10 Top-Selling Drugs Coming Off Patent

VIDEO: Generics to cut costs of some expensive, brand-name medications.
ABCNEWS.com

Ten of the world's top-selling prescription drugs are about to get cheaper.

Over the next 17 months, the patents on brand-name medications like the cholesterol-lowering drug Lipitor and the blood thinner Plavix will expire, opening the door for generic versions that could cost up to 80 percent less. Name brand drug costs could also fall because of the new competition. It might be bad news for drug makers, but good news for patients.

Here's a look at the 10 blockbuster drugs coming off patent.

Blockbuster Drugs Coming Off Patent

Plavix

When a clot builds up or lodges in a blood vessel, it restricts blood flow and could cause a heart attack or stroke. Plavix, which belongs to a class of drugs called blood-thinners or anti-platelets, can help keep blood flowing smoothly -- for about $162 per month. In 2010, Plavix earned co-marketers Bristol-Myers Squibb and Sanofi-Aventis more than $6.1 billion in U.S. sales. A generic version could be available in the U.S. in May 2012.

Blockbuster Drugs Coming Off Patent

Lipitor

High blood levels of cholesterol can lead to a build-up of fat on the inside of blood vessels, narrowing the opening through which the blood can flow and increasing the risk of heart attack and stroke. Lipitor, which belongs to a class of drugs called statins, can decrease the amount of cholesterol in the blood and lower heart attack and stroke risk. It can cost up to $168 per month. In 2010, Lipitor earned Pfizer more than $5.3 billion in U.S. sales. A generic version could be available in the U.S. in November 2011.

Blockbuster Drugs Coming Off Patent

Seroquel

Seroquel is used to treat the symptoms of schizophrenia and bipolar disorder. It belongs to a class of drugs called atypical antipsychotics, which work by changing the activity of certain chemicals in the brain. Depending on the dose, the drug costs about $549 per month. In 2010, Seroquel earned AstraZeneca more than $3.7 billion in U.S. sales. A generic version could be available in the U.S. in the spring of 2012.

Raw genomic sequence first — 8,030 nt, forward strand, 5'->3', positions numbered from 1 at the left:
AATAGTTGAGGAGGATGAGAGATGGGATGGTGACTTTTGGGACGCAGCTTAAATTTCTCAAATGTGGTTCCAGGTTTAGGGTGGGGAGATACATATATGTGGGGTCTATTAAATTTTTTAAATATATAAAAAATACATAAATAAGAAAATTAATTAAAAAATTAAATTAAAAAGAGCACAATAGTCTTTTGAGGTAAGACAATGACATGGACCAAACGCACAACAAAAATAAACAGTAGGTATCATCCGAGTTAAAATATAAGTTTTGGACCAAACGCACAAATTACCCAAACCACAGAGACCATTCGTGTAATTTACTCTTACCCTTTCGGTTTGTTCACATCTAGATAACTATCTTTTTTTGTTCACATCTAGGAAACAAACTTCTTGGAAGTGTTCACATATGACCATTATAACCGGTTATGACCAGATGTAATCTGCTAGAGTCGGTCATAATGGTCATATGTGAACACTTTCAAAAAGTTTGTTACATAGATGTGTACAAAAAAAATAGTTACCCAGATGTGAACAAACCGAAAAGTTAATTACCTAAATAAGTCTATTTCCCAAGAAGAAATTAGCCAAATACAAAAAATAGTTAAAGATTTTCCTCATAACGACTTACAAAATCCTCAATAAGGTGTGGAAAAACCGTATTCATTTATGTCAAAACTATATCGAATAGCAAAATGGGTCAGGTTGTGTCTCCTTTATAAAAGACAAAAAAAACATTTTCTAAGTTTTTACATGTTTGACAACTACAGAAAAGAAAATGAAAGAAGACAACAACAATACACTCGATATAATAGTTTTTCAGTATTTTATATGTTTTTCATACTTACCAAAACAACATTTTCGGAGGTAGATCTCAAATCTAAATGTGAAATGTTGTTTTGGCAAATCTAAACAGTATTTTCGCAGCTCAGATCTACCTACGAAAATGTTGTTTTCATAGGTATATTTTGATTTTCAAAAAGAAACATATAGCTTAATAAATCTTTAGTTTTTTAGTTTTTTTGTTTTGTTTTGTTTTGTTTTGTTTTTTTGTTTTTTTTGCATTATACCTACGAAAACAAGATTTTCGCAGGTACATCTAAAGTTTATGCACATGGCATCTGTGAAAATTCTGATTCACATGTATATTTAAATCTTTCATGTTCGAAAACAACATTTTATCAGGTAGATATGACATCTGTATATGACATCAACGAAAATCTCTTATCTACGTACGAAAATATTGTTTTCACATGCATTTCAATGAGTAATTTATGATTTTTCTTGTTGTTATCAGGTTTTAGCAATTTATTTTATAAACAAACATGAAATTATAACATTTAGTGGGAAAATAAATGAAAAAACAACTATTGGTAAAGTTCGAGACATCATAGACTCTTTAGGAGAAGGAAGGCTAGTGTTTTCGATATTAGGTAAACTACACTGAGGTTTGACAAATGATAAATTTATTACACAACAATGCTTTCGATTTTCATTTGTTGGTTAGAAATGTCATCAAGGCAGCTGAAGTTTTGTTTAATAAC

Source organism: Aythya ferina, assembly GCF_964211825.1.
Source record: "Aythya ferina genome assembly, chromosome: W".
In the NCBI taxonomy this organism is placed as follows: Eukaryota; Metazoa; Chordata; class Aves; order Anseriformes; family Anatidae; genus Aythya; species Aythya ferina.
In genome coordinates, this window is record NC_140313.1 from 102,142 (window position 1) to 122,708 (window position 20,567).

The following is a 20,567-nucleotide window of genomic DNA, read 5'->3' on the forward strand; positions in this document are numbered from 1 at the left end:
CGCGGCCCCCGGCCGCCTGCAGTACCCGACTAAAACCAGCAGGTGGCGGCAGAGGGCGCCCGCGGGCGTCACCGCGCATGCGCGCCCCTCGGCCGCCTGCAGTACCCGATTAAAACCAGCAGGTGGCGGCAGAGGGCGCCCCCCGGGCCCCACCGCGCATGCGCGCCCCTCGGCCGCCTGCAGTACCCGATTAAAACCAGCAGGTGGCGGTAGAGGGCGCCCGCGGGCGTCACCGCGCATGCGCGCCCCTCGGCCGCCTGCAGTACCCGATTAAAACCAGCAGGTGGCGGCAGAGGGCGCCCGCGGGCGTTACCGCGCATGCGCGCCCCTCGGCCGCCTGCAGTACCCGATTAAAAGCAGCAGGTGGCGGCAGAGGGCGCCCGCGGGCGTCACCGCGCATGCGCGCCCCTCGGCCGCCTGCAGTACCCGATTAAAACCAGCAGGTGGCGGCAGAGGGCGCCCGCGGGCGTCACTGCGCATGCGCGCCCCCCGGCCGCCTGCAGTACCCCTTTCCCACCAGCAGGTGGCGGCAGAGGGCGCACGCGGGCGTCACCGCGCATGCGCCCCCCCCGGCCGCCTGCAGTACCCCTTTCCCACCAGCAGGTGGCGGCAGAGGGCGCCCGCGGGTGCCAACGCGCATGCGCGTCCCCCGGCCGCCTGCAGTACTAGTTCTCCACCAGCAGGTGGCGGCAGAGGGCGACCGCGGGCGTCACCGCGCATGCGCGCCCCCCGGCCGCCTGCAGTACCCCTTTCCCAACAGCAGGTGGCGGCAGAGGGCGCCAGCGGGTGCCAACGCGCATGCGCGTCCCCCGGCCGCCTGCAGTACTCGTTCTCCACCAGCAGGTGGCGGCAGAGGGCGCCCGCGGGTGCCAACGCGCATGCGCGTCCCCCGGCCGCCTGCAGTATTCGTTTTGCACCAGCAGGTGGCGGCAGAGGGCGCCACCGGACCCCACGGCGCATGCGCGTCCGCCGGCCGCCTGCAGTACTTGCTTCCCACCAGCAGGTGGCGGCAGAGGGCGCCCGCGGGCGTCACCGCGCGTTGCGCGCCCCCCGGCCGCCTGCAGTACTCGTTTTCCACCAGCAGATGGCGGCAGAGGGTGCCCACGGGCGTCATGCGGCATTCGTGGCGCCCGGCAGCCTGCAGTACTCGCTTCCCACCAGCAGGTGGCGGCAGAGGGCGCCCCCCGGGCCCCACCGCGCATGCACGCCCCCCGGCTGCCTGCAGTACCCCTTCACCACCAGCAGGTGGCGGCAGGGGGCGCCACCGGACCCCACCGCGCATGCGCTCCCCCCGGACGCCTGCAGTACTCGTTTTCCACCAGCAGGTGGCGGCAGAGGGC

Blockbuster Drugs Coming Off-Patent

Actos

Actos is used to treat type 2 diabetes -- a chronic disease that's on the rise nationwide. The drug belongs to a class of medications called thiazolidinediones and can increase the body's sensitivity to insulin and help control blood sugar levels. It costs up to $241 per month. In 2010, Actos earned Japanese manufacturer Takeda more than $3.3 billion in U.S. sales. A generic version could be available in the U.S. in August 2012.

Blockbuster Drugs Coming Off-Patent

Enbrel

Enbrel is used to treat the autoimmune diseases rheumatoid arthritis and psoriasis. The drug, which belongs to a class of medications called tumor necrosis factor (TNF)-alpha inhibitors, acts as a decoy receptor in the body and soaks chemicals that propagate the autoimmune reaction. It costs up to $2,784 per month. In 2010, Enbrel earned Amgen more than $3.3 billion in U.S. sales. The patent expires in August 2012. But because the drug is a "biologic" that mimics the body's own receptor, it's subject to different laws and companies can't manufacture a generic version in the U.S.

Blockbuster Drugs Coming Off-Patent

Singulair

Singulair is used to prevent symptoms of asthma and allergies. In 2010, Singulair earned Merck over $3.2 billion in U.S. sales. A generic version could be available in the U.S. in August 2012.

Blockbuster Drugs Coming Off-Patent

Levaquin

Levaquin is an injectable antibiotic used to treat pneumonia as well as infections of the sinus, urinary tract, kidney and skin. A generic version of the drug, which belongs to a class of bacteria-killing medications called fluoroquinolones, is available in tablet form. But the injectable form is still under patent. In 2010, Levaquin earned over Johnson & Johnson $1.3 billion in U.S. sales.

Blockbuster Drugs Coming Off-Patent

Zyprexa

Zyprexa, like Seroquel, is an atypical antipsychotic used to treat the symptoms of schizophrenia and bipolar disorder. It costs up to $641 per month. In 2010, Zyprexa earned Eli Lilly almost $3.5 billion in U.S. sales. A generic version could be available in the U.S. in October 2011.

Blockbuster Drugs Coming Off-Patent

Concerta

Concerta is used to control symptoms of attention deficit hyperactivity disorder (ADHD) -- a condition marked by difficulty focusing and remaining still or quiet that affects adults and children. It's also used to treat narcolepsy. The drug, which belongs to a class of medications called central nervous system stimulants, works by changing the concentrations of certain chemicals in the brain. It costs up to $236 per month. In 2010, Concerta earned Johnson & Johnson $929 million in U.S. sales. A generic version could be available in the U.S. in 2011.

Blockbuster Drugs Coming Off-Patent

Protonix

Protonix is used to treat gastroesophageal reflux disease and conditions that cause the stomach to produce too much acid. The drug, which belongs to a class of medications called proton-pump inhibitors, works by decreasing the amount of acid made in the stomach. It costs up to $173 per month. In 2010, Protonix earned Pfizer $690 million in U.S. sales. A generic version could be available in the U.S. in 2011.

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